Mr. and Mrs. Smith head to France to ignore one another in “By the Sea”, a period trage-mance starring Brad Pitt and Angelina Jolie-Pitt (as she’s billed for writing, directing, co-producing and starring), which could pass for a bona-fide French flick if it weren’t for the conspicuous American talent. High art-house fare through artifice, as it were, as the two talented actors feign a distressed marriage with one woeful expression after another. Hence the title, there are a lot of shots of the emerald sea from a recurring vantage point–the balcony–where Jolie, dressed like Katharine Hepburn at a spring funeral, emerges from the confines of their ornate hotel room to take in the breathtaking vistas and her perpetually shirtless neighbor.
Unless you had an awards screener arrive in your mailbox like I did, you might not have heard of this quiet little movie; it only opened in a handful of theaters, and marketing was virtually nonexistent. (About halfway through the film, my wife likened it to a trashy romance novel–I thought it looked more like a very expensive cologne ad–and now you’re wondering why I gave it three stars).
The film takes place in the ’70s, when people seemed to wear a lot of hats (literally, not because they were multi-tasking). Jolie has a chapeau for every occasion, though when she ventures out, it’s usually down to the rocky shore to ponder throwing herself in. Mr. Pitt is a struggling writer who drinks and smokes too much and tries to communicate with his enigmatic spouse, but he mostly gets the silent treatment: “Have a good day”, he says as he exits their room to seek inspiration for his book. “I won’t”, she replies. “I know,” he says. “I love you.” So he continues to drink and smoke while not getting any writing done, growing more frustrated by his marriage and his inability to write (I’m a good writer! he assures everyone) and drinking some more. This was before drinking was bad for you.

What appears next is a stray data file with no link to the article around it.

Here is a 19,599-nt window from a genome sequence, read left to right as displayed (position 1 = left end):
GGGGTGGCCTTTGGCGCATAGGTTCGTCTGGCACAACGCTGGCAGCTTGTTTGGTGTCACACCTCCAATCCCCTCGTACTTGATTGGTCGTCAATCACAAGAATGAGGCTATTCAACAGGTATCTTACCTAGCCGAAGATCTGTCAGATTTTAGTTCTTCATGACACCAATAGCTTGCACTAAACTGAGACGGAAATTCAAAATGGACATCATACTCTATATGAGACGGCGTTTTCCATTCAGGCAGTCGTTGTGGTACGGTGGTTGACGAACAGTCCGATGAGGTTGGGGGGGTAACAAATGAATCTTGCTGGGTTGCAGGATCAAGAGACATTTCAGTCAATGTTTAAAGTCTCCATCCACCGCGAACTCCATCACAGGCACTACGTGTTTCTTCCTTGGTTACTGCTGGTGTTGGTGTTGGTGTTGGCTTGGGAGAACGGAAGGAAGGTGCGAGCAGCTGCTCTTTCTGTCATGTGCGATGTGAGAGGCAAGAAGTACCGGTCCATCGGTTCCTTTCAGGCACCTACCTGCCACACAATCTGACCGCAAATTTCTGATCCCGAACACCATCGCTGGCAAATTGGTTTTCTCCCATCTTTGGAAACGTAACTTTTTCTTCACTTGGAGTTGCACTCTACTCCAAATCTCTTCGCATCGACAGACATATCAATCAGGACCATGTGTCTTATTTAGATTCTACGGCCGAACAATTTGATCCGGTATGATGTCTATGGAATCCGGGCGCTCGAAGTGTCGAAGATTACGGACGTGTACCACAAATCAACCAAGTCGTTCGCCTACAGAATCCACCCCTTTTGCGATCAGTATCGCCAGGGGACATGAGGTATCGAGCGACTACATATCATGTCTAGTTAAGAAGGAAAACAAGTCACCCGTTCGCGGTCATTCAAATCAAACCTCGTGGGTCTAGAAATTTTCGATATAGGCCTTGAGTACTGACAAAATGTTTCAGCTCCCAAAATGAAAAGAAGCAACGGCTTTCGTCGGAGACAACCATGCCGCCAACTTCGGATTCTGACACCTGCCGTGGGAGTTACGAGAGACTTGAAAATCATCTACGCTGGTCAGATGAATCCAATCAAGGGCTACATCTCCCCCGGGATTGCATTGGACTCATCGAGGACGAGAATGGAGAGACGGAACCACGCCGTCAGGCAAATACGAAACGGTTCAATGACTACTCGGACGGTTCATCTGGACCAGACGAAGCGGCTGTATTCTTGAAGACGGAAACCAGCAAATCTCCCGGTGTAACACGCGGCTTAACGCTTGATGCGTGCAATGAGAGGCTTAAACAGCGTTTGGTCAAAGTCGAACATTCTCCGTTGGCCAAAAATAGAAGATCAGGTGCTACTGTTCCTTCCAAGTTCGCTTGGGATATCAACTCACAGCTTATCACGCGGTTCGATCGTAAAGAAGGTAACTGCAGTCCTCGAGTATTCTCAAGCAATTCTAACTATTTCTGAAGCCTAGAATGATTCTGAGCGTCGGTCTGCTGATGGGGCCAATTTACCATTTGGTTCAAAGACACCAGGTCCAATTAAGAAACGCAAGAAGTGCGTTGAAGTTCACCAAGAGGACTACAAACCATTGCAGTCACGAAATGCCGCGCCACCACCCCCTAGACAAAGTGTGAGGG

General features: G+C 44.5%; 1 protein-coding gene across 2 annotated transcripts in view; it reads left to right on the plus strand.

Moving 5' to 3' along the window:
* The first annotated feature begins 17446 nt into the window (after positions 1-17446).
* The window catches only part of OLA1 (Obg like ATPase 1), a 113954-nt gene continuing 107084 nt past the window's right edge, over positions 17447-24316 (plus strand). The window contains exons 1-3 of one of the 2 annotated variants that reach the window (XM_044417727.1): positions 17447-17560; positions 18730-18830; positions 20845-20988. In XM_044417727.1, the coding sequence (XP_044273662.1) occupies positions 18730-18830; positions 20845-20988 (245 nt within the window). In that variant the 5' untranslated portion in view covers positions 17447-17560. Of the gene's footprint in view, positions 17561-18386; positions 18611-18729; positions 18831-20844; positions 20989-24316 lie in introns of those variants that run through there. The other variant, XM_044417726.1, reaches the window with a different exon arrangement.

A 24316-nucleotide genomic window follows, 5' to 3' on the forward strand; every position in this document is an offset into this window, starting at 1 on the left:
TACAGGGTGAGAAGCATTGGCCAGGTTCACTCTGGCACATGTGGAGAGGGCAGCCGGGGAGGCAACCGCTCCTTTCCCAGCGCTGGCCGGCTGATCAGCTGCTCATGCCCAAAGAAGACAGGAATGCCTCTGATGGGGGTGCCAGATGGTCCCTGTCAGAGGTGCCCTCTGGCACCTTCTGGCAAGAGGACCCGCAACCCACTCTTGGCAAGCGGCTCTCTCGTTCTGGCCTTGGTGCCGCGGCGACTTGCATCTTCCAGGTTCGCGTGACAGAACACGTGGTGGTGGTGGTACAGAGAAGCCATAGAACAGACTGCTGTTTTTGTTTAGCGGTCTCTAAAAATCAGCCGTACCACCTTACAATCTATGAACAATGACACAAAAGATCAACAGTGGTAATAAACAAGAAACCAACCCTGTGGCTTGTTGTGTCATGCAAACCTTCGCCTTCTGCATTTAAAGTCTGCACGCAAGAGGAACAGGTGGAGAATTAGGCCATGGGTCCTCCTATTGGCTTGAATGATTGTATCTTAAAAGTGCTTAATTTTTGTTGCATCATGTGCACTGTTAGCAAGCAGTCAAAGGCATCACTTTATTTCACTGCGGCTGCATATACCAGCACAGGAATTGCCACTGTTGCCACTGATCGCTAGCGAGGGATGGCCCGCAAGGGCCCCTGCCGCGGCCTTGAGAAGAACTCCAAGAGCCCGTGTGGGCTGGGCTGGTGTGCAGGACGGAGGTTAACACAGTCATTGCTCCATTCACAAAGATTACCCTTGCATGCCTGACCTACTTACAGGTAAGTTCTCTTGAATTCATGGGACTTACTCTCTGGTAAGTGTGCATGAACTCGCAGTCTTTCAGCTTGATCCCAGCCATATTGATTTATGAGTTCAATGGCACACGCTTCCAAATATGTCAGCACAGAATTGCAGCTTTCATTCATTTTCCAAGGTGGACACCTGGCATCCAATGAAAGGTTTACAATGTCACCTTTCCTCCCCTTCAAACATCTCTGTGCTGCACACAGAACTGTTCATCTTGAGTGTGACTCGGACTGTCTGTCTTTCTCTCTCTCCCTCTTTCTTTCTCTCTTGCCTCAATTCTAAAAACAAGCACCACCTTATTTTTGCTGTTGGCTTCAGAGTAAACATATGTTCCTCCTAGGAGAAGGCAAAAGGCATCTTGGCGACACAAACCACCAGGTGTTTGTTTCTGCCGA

All we really know is that something awful has torn this couple apart. While the unspecified tragedy/malady has her on a steady regimen of mood-stabilizers, her better half is firing up conversation with some of the locals (Pitt speaks a whole lot of French), including hotel owner/bartender Michel (Niels Arestrup), a kindly widower who quickly forgives Roland for making a drunken scene one night.
The first half of the movie is about as dull as it sounds. The retro European aesthetic is appealing, though DP Christian Berger doesn’t quite take full advantage of the location. Then, some attractive, younger neighbors move in next door (Melanie Laurent, Melvil Poupaud) to heat things up, giving the Pitts (Roland and Vanessa in the film) a libido boost when they discover that a hole in between their rooms is a gateway to a free live sex show.
So begins a voyeuristic game that spices things up for a while, but then turns ugly; Nessa accuses Roland of lusting after the girl, which he vehemently denies (Did he cheat on her? Is he thinking about cheating on her? Are they reformed swingers? What is it woman, what???). Yet she keeps inviting the sexy Laurent into their room to play cards, which unfortunately is not a euphemism for anything. When her prophecy doesn’t self-fulfill, she goes to more obvious lengths to sabotage their relationship. (We’re still in a cologne commercial, I’m thinking—but hey, they are in France, and everything looks like a cologne commercial in France).
But something about the film fascinated me. Jolie’s story is meandering for sure, and the characters don’t develop nearly fast enough for my taste. But even as the connection between Roland and Vanessa goes from tenuous to downright stagnant, even when the movie feels like it’s gone from deflated to flat, even when the love birds knockin’ boots 24/7 in the adjacent room fail to bring any sort of real excitement to the party, I couldn’t help but feel that the Pitts were actually nervous—despite all the stardom and fanfare surrounding their actual marriage. Suddenly, I found myself watching a deeply honest, even moving picture. Though languid, “By the Sea” is ultimately a poetic take on grief and dysfunction. And like a lot of poetry, it’s an acquired taste. For me, it was good for one helping.
— M. Parsons
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